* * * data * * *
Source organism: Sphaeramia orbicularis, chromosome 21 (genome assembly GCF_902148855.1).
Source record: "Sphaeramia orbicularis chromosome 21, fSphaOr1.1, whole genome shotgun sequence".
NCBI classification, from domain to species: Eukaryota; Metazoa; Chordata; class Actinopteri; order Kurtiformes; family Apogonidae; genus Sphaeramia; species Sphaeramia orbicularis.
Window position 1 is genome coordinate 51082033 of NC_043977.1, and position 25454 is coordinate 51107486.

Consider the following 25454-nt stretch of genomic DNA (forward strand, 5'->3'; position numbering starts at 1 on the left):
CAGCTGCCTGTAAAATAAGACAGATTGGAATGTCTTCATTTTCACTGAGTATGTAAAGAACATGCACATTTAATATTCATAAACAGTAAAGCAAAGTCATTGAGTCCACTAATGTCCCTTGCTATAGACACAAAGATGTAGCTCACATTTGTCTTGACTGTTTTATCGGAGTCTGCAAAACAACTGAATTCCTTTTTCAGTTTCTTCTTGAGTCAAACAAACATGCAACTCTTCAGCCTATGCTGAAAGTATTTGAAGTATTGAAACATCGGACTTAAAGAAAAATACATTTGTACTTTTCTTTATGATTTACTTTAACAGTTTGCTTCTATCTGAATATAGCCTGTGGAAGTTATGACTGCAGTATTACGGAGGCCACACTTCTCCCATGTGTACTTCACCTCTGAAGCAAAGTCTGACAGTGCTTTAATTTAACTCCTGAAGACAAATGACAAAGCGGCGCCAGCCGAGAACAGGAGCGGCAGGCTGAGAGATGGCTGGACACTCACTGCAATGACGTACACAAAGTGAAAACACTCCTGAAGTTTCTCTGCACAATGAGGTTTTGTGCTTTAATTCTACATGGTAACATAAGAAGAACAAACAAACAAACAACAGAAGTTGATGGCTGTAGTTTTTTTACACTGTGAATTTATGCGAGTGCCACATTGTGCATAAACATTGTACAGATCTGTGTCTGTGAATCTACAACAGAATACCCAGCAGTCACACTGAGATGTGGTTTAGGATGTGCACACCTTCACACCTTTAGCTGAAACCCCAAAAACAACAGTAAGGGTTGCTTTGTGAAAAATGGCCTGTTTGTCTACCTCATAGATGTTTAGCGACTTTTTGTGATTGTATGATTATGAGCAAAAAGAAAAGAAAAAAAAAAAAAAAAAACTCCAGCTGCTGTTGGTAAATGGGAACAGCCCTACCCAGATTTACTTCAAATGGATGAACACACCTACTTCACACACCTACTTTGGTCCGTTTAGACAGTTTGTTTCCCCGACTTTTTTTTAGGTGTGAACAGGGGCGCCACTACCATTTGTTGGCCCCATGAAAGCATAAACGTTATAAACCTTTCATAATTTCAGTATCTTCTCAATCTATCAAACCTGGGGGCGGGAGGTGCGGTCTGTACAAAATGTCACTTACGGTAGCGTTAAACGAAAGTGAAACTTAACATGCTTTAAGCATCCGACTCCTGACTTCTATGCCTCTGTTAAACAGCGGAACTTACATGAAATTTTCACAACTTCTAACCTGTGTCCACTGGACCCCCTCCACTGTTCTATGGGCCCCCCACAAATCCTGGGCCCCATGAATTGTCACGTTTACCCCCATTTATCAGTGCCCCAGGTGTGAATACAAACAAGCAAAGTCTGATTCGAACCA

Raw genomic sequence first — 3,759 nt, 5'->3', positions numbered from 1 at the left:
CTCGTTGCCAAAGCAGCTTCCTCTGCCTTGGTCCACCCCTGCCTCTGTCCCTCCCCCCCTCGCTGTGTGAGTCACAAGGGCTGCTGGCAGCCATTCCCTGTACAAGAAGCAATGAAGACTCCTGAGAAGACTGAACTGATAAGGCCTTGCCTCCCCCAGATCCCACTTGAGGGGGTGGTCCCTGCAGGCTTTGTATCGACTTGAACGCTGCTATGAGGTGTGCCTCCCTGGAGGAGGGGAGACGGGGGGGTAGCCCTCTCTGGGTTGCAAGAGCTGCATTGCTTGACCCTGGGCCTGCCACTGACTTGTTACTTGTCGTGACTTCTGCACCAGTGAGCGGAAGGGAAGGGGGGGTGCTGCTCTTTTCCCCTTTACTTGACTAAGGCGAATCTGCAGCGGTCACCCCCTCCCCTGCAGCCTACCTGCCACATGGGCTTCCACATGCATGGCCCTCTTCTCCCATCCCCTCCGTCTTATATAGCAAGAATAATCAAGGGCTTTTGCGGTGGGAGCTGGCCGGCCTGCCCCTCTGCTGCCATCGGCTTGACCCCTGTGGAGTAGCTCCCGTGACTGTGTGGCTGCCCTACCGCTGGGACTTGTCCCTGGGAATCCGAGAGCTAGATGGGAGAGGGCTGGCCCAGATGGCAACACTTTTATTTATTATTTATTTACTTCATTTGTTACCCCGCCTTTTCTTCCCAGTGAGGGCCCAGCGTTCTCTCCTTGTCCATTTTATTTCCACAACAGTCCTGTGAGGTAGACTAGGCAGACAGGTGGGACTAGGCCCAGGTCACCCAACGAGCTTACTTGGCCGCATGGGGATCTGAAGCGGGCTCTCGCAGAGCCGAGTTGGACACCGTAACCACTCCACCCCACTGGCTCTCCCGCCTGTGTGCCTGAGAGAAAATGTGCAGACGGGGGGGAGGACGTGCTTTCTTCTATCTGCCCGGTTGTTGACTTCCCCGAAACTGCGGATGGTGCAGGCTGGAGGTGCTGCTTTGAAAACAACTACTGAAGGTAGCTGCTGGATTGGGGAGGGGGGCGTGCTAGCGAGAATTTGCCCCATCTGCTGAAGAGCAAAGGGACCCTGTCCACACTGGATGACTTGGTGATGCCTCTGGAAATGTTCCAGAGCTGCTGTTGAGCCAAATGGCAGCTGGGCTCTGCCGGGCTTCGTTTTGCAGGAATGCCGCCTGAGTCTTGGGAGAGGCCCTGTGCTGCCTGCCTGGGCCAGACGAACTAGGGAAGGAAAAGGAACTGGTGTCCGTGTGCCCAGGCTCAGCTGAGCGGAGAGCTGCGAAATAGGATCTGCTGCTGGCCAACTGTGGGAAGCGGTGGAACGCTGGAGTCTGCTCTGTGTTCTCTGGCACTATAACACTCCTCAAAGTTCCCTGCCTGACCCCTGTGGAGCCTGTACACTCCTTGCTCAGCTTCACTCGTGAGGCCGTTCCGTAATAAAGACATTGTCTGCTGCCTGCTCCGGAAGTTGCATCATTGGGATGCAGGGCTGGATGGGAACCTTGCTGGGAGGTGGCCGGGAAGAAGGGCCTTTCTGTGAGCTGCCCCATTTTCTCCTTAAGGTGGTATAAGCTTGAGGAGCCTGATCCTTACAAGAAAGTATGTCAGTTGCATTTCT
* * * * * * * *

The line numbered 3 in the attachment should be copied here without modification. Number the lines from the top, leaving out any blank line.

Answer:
NCBI classification, from domain to species: Eukaryota; Metazoa; Chordata; class Actinopteri; order Kurtiformes; family Apogonidae; genus Sphaeramia; species Sphaeramia orbicularis.